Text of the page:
WILLINGNESS TO PAY FOR NOISE REDUCTION IN RESIDENTIAL AREAS AFFECTED BY AIRPORT TRAFFIC: THE CASE OF BARCELONA
||Marmolejo Duarte, Carlos
||WILLINGNESS TO PAY FOR NOISE REDUCTION IN RESIDENTIAL AREAS AFFECTED BY AIRPORT TRAFFIC: THE CASE OF BARCELONA
||Book of Abstracts: 15th Annual European Real Estate Society Conference in Kraków, Poland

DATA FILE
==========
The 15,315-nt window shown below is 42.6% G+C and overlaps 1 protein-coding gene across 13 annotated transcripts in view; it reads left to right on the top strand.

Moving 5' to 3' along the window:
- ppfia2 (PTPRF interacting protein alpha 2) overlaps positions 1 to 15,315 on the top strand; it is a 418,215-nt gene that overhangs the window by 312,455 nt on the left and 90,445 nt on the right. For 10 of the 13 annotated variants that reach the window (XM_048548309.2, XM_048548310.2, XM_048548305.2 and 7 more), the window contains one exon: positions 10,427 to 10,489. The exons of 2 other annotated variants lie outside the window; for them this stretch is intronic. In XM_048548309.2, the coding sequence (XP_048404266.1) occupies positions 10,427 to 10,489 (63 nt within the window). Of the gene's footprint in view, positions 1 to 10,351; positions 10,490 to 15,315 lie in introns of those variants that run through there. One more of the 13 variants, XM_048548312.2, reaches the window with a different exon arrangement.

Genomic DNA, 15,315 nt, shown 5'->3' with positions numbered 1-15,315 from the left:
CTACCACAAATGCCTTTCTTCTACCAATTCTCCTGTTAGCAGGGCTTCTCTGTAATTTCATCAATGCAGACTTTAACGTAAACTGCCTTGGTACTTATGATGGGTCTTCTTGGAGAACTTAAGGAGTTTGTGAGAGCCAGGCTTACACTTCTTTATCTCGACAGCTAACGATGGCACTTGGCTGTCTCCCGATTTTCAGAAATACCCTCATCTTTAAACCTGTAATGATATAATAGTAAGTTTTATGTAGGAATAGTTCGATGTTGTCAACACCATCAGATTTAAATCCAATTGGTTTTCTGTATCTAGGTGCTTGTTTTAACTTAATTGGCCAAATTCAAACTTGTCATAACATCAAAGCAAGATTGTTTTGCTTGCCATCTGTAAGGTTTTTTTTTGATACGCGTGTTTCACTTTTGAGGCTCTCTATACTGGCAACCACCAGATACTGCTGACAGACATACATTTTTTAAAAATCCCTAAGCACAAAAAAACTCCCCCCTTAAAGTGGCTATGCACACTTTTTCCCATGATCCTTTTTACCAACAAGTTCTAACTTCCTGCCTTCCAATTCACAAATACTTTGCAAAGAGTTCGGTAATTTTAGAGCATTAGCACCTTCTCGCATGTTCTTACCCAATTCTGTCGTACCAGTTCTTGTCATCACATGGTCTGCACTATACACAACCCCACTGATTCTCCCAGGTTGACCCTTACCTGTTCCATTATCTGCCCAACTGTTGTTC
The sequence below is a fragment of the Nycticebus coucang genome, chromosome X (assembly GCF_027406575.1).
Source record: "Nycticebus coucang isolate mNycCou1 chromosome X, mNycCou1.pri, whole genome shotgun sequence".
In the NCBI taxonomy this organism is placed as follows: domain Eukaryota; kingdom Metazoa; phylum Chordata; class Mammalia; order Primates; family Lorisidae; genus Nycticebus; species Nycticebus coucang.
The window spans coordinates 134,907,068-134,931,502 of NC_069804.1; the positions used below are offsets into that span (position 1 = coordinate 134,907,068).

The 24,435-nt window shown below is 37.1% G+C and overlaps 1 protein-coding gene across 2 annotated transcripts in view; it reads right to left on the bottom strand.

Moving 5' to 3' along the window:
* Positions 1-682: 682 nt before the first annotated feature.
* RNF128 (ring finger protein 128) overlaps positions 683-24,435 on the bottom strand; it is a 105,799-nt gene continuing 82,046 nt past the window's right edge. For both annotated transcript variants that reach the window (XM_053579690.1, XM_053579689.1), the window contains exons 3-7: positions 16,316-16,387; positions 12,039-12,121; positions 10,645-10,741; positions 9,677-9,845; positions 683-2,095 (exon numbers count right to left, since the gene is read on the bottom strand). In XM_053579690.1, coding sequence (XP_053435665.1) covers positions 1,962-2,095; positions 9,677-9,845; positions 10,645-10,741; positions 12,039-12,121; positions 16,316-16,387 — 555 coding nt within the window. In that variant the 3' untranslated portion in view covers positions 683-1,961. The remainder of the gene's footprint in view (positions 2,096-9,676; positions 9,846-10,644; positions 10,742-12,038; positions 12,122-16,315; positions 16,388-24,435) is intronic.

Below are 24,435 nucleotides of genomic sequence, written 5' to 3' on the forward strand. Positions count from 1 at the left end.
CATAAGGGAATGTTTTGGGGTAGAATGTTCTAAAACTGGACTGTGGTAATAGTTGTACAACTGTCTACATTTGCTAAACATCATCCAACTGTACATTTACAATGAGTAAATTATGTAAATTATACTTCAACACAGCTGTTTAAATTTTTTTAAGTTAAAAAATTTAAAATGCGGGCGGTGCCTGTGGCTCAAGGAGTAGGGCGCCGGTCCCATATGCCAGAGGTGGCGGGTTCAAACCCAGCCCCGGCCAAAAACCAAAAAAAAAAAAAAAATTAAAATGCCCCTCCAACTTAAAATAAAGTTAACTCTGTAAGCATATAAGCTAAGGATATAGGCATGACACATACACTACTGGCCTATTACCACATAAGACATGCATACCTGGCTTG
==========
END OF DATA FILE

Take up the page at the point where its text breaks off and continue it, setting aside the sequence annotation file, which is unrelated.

||This paper reports the results of a research designed to assess the impact of Barcelona’s airport extension in terms of noise increase. A contingent valuation (CV) approach was carried out in order to extract the stated preference for noise reduction for a representative sample of neighbor residential areas; using this technique the participants revealed their willingness to pay (WTP) for a proposed noise reduction. One of the main problems of CV is the protest answers, it is to say, the people that do not reveal their WTP, although they do value positively the good offered. For this reason two approaches were tested: the first is the conventional one where people state directly their WTP for a specific noise reduction; the second one the interviewed people state their hypothesis of real estate revalorization in case that such noise reduction would occur. The results reveals that direct WTP has a protest rate of 37.19%, meanwhile the second indirec t WTP has only a protest rate of 7.8%. Furthermore, the data analysis based on logistic models suggest two conclusions: 1) as higher is the knowledge of the problem related with noise source higher is the WTP, controlling the rest of variables, and 2) also higher is the level of protest rate. It is to say, people aware of the airport problems are more skeptical about the valuation process (e.g.: the solution proposed to reduce the noise, the payment vehicle, or the noise reduction offered), this skepticism drive to boycott the experiment and consequently it masks the WTP. Both effects produce a reduction on the aggregated mean WTP. For this reason the opinion and valuation of an environmental good (as silence) is not only influenced by the individual perception, but also is influence by the knowledge about it, and the social perception; for this latter reason the predictive capacity of models is improved when the socio-spatial correlation interactions are solved. Finally the results also suggest that the impact of airport noise is! also in fluenced by the existence of other environmental noises and the configuration of urban fabrics.
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